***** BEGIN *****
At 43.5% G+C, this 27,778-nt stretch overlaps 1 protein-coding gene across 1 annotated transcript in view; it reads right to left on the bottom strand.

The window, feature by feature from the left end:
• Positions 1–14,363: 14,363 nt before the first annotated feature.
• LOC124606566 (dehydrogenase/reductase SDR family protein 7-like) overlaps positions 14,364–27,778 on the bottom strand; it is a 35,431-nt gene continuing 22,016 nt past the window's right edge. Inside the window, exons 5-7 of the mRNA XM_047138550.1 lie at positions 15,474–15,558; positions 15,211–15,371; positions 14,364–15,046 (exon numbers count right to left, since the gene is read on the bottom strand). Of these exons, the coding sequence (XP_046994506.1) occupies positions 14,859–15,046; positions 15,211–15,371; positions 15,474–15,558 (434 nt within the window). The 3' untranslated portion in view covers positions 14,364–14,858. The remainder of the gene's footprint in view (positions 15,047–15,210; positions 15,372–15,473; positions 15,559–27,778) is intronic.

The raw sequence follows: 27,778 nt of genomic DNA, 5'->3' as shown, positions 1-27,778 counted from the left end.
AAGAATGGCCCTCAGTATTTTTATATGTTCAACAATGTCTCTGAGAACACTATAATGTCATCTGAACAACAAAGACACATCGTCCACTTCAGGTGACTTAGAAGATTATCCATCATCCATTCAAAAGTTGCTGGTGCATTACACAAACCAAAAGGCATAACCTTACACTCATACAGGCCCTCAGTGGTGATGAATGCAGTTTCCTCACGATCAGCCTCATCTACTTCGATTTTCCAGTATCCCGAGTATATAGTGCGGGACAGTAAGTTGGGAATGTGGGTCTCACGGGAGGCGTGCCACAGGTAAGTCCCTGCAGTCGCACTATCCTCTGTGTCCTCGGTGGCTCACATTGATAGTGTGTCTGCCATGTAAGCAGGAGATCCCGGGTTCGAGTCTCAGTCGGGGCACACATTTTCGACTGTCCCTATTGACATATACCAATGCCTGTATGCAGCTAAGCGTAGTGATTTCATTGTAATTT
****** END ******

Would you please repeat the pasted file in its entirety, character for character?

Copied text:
At 43.5% G+C, this 27,778-nt stretch overlaps 1 protein-coding gene across 1 annotated transcript in view; it reads right to left on the bottom strand.

The window, feature by feature from the left end:
• Positions 1–14,363: 14,363 nt before the first annotated feature.
• LOC124606566 (dehydrogenase/reductase SDR family protein 7-like) overlaps positions 14,364–27,778 on the bottom strand; it is a 35,431-nt gene continuing 22,016 nt past the window's right edge. Inside the window, exons 5-7 of the mRNA XM_047138550.1 lie at positions 15,474–15,558; positions 15,211–15,371; positions 14,364–15,046 (exon numbers count right to left, since the gene is read on the bottom strand). Of these exons, the coding sequence (XP_046994506.1) occupies positions 14,859–15,046; positions 15,211–15,371; positions 15,474–15,558 (434 nt within the window). The 3' untranslated portion in view covers positions 14,364–14,858. The remainder of the gene's footprint in view (positions 15,047–15,210; positions 15,372–15,473; positions 15,559–27,778) is intronic.

The raw sequence follows: 27,778 nt of genomic DNA, 5'->3' as shown, positions 1-27,778 counted from the left end.
AAGAATGGCCCTCAGTATTTTTATATGTTCAACAATGTCTCTGAGAACACTATAATGTCATCTGAACAACAAAGACACATCGTCCACTTCAGGTGACTTAGAAGATTATCCATCATCCATTCAAAAGTTGCTGGTGCATTACACAAACCAAAAGGCATAACCTTACACTCATACAGGCCCTCAGTGGTGATGAATGCAGTTTCCTCACGATCAGCCTCATCTACTTCGATTTTCCAGTATCCCGAGTATATAGTGCGGGACAGTAAGTTGGGAATGTGGGTCTCACGGGAGGCGTGCCACAGGTAAGTCCCTGCAGTCGCACTATCCTCTGTGTCCTCGGTGGCTCACATTGATAGTGTGTCTGCCATGTAAGCAGGAGATCCCGGGTTCGAGTCTCAGTCGGGGCACACATTTTCGACTGTCCCTATTGACATATACCAATGCCTGTATGCAGCTAAGCGTAGTGATTTCATTGTAATTT